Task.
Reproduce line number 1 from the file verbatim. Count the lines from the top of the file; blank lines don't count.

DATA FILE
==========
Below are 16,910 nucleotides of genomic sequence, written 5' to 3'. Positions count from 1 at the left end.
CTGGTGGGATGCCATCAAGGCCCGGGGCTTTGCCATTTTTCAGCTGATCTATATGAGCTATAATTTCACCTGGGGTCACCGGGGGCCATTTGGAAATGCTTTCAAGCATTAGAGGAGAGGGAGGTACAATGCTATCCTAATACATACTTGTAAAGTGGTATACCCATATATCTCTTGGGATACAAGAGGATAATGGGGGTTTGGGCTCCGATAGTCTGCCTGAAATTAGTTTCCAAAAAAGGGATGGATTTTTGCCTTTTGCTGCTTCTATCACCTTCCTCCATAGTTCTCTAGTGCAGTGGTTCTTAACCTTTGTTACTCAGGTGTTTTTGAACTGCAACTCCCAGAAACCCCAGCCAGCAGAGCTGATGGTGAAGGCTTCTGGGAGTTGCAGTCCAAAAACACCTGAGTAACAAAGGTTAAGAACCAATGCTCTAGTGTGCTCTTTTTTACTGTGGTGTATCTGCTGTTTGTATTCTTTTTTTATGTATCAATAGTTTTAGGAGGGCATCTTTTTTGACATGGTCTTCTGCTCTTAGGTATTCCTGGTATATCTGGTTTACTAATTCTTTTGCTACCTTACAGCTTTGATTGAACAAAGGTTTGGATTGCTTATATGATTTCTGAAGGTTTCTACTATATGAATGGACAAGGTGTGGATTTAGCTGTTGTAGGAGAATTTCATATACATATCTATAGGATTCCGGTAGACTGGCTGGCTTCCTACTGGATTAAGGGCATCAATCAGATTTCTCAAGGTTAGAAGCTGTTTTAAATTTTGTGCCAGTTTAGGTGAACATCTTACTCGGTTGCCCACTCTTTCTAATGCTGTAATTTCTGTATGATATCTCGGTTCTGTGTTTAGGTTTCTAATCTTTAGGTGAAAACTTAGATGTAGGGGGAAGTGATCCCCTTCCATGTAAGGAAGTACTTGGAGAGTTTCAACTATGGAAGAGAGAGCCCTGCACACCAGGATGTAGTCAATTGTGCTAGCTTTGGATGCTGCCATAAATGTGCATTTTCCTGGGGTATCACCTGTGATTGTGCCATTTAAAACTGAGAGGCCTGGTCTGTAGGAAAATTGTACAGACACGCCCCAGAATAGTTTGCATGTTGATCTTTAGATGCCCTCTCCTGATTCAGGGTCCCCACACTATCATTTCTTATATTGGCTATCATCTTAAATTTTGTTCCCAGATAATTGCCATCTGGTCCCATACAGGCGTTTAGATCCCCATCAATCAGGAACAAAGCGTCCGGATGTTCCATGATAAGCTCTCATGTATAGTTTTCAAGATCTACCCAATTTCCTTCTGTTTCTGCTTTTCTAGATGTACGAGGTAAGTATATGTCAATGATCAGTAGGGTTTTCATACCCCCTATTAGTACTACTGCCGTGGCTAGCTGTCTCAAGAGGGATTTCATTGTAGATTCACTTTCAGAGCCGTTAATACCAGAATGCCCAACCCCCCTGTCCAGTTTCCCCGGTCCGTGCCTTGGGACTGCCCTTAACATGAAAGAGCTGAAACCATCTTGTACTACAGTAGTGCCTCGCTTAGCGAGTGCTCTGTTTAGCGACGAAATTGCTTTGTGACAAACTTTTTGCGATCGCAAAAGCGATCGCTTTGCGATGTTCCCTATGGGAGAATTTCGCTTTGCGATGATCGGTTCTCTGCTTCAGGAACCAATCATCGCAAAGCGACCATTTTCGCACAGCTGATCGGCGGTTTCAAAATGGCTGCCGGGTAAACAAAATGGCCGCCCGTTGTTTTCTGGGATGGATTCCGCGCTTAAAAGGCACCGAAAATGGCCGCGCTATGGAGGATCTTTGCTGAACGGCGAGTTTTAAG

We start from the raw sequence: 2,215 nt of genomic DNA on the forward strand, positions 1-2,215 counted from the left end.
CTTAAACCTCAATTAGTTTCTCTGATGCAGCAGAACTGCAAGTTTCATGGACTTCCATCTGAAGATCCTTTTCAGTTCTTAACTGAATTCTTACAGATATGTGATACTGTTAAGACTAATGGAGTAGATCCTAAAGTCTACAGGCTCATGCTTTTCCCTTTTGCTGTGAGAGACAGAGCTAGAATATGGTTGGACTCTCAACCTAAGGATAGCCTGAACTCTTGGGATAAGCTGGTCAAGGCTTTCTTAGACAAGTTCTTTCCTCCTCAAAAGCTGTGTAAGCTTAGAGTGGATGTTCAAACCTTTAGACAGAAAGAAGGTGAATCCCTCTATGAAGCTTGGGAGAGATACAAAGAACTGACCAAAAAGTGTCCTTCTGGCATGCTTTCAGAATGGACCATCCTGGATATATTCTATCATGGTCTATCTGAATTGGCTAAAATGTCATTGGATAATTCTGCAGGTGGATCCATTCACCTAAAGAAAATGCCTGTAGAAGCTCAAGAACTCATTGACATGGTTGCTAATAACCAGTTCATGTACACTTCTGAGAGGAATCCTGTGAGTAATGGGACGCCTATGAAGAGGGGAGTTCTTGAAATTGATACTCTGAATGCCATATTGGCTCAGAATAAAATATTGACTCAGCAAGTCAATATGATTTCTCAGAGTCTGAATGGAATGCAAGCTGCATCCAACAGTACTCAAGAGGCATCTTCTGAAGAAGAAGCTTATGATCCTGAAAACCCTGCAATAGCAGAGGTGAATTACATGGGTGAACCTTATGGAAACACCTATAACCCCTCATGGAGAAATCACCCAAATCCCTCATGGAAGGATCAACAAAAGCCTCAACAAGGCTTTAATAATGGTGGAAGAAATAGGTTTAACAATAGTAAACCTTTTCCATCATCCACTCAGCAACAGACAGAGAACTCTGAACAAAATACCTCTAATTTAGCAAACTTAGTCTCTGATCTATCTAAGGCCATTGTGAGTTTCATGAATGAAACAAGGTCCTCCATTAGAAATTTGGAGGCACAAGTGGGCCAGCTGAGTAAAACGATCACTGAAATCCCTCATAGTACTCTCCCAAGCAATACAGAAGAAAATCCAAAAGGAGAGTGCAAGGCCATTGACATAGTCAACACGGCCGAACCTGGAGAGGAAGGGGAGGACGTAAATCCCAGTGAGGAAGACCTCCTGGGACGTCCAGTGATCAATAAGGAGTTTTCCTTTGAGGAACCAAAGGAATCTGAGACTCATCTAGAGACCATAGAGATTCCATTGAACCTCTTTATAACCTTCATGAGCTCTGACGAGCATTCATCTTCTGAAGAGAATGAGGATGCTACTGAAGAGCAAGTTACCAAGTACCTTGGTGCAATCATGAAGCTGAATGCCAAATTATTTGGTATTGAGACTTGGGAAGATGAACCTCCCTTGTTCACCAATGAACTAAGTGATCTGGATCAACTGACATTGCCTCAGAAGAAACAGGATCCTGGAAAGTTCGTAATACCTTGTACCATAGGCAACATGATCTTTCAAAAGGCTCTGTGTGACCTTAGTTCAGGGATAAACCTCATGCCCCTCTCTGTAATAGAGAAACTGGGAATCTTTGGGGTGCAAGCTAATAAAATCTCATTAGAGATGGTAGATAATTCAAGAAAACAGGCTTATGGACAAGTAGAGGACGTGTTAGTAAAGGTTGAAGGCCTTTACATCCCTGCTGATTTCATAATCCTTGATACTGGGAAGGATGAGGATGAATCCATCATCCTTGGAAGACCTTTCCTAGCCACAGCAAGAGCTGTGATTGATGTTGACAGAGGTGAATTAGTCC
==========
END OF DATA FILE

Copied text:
Below are 16,910 nucleotides of genomic sequence, written 5' to 3'. Positions count from 1 at the left end.